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Liars and Madmen and You: The Art of Narrative – A Conference Breakout Preview

Here begins our conference breakout previews–sneak peeks of the various topics we’ll talk about in NYC this April! Check out the conference site for more details

Most people will recognize Stephen King’s It as the one about the killer clown. Which it is. But at 1100 pages, it has to be more than that, you know? In his dedication King writes: “Fiction is the truth inside the lie”—which, I’ll admit, I still don’t fully get—but that’s nevertheless a good place to begin investigating one of It’s running themes: extracting the truth from the lies, particularly the ones we tell ourselves. Centered around a group of raggle-taggle tweens, It is a story about growing up and facing fears, about selectively remembering (and discarding) our early painful memories. What the characters develop, as their first line of defense against the killer clown in question, is an elaborate but ultimately fragile method of narrative construction that carries them into adulthood: Mike Hanlon, one of the story’s protagonists, explains, “We lie best when we lie to ourselves.”

It’s true for all of us. With the recent deluge of social studies concerning #confirmationbias, and with the self-righteousness of American politics cropping up wherever we look—not to mention moral dispatches from Starbucks cups—there’s never been a better time to take a second glance at the stories we tell ourselves. If spun right, “taking control of your narrative” can sound just as liberating as “taking a trip to Aruba”; but the late David Carr, in his memoir, The Night of the Gun, illustrates the exhausting side of this self-embossed coin: “You spread versions of yourself around, giving each person the truth he or she needs—you need, actually—to keep them at one remove.”

So let’s get all our narratives in one place and talk about them, Friday, April 28, 3:30PM, at the 10th Annual Mockingbird Conference. We’ll discuss some of the best stories told by liars and madmen, including some by me and some by you. And—of course—we’ll talk about the great, final page-turner that illuminates the truth about us and pulls us into it, not as tragic heroes but as pardoned villains.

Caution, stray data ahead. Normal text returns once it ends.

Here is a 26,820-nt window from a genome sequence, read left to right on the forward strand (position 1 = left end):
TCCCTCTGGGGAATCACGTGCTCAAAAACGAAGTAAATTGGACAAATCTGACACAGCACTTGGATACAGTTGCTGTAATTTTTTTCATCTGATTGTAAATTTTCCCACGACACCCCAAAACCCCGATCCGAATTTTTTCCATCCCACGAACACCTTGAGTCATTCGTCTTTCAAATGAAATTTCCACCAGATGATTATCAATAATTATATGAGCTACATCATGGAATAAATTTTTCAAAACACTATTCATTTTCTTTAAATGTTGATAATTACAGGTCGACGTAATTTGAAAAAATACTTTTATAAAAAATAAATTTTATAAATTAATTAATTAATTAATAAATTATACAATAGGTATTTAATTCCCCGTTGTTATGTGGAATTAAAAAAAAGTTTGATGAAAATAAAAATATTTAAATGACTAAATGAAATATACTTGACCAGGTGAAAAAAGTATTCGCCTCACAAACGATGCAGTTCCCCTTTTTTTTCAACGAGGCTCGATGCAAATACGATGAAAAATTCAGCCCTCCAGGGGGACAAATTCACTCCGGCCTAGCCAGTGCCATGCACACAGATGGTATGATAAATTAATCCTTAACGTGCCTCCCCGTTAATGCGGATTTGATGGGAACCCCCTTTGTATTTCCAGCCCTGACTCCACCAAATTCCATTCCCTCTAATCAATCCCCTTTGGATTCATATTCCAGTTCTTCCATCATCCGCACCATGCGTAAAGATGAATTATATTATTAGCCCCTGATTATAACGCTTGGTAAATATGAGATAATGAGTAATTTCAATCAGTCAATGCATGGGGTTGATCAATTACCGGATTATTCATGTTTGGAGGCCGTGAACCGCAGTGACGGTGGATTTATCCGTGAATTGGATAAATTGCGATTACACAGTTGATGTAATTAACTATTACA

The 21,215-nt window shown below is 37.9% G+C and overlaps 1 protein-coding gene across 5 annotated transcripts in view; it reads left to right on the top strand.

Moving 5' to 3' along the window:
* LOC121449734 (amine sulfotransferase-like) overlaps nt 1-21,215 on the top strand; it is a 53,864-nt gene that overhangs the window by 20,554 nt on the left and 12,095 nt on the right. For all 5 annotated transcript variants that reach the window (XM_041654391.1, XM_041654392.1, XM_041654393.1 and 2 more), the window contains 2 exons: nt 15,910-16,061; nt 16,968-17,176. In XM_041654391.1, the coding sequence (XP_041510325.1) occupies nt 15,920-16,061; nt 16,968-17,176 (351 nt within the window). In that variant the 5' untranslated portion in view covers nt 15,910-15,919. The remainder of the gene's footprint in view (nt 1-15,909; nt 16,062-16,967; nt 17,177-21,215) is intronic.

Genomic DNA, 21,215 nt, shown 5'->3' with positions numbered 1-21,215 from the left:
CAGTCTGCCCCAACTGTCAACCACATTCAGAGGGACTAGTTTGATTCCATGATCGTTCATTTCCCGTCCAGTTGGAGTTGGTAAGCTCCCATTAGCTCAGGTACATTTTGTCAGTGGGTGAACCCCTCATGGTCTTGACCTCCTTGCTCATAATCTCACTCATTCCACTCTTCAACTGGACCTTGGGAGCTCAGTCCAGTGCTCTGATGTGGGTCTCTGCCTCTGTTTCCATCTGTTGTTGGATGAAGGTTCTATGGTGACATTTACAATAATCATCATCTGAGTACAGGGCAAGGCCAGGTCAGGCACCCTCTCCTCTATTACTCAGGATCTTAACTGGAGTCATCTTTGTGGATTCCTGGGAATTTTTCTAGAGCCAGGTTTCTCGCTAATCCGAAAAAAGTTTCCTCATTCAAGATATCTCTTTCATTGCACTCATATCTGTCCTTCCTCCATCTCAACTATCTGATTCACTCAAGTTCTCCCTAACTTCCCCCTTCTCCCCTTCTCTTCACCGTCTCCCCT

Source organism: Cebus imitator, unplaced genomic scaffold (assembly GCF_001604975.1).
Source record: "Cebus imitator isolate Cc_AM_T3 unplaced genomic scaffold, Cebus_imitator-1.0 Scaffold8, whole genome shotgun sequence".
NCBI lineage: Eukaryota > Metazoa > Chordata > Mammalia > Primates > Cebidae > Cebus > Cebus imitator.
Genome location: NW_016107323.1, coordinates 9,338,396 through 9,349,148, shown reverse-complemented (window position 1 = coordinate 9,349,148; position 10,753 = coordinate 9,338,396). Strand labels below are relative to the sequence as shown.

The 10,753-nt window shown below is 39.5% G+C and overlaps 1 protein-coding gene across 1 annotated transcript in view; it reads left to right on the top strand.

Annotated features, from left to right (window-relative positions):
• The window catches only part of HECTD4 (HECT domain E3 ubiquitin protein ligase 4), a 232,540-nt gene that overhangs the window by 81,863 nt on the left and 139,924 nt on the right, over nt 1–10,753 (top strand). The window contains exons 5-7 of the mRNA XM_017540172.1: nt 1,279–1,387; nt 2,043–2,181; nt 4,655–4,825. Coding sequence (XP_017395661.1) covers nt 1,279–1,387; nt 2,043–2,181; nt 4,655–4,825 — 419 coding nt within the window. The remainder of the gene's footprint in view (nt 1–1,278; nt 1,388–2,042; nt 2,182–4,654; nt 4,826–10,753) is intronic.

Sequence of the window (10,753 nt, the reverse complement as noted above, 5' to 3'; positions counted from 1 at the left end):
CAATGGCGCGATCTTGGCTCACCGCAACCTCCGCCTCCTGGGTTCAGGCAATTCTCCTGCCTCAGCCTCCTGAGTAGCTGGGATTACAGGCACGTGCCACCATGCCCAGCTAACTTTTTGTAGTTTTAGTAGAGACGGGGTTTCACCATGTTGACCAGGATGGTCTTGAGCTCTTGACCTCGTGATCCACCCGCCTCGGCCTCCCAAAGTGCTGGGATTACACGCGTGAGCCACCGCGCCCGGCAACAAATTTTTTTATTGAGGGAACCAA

Register for the conference here!

Preaching and Needing Grace, Again and Again

Preaching and Needing Grace, Again and Again

After I became a Christian during my junior year of college, I found myself attending a church where I heard the gospel of grace at Church every Sunday morning, at small group gatherings every Sunday night, and while sitting around kitchen tables and coffee tables with my new Christian friends as our conversations about Jesus lingered into the late hours of many nights. I soaked up the solid teaching and theology that was handed to me every time I turned around. At first I wondered why everyone kept talking about the gospel and how we all needed to “remind each…

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The Struggle of Dying

The Struggle of Dying

This meditation on Lent and healing prayer comes to us from our friend Laurel Marr. 

In his book, The Red Badge of Courage, Stephen Crane tells the story of Henry Fleming, a young soldier who enlists in the army in hopes of fulfilling his dream for glory. But, a long time goes by before his regiment is called forward to battle and the fear of dying begins to set in his mind. Henry wonders if he is really brave enough for battle. Then, upon seeing the enemy for the first time, Henry’s courage fails and he flees the battlefield.

Thank you, Stephen Crane…

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The Ultimate Apocalypse

The Ultimate Apocalypse

Just in time for spring, this one comes to us from our fellow survivor, Zack Verham.

“Where must we go, we who wander this wasteland, in search of our better selves?” – The First History Man (Mad Max: Fury Road)

“And the testimony is this, that God has given us eternal life, and this life is in His Son.” – 1 John 5:11 (NRSV)

My all-time favorite book is Frank Herbert’s Dune. It’s a complete four-course science fiction buffet for nerds across the land, and it’s fundamentally post-apocalyptic. The world-building Herbert undertakes is extravagantly meticulous, and the universe as it stands when the…

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A Rabbi and a Psychiatrist Walk into a…

A Rabbi and a Psychiatrist Walk into a…

My love language is books. If you know me for any length of time and I like you, there will probably be books arriving. I might even send you books if I don’t like you. Two that will be among the first to arrive are The Prophets and The Sabbath, both written by the late Rabbi Abraham Joshua Heschel. There is much to be said of Heschel, but for my money, all you need to know about the author is communicated by the tears running down this brother’s face:

Today I was thinking, rather randomly, about something Rabbi Heschel said in…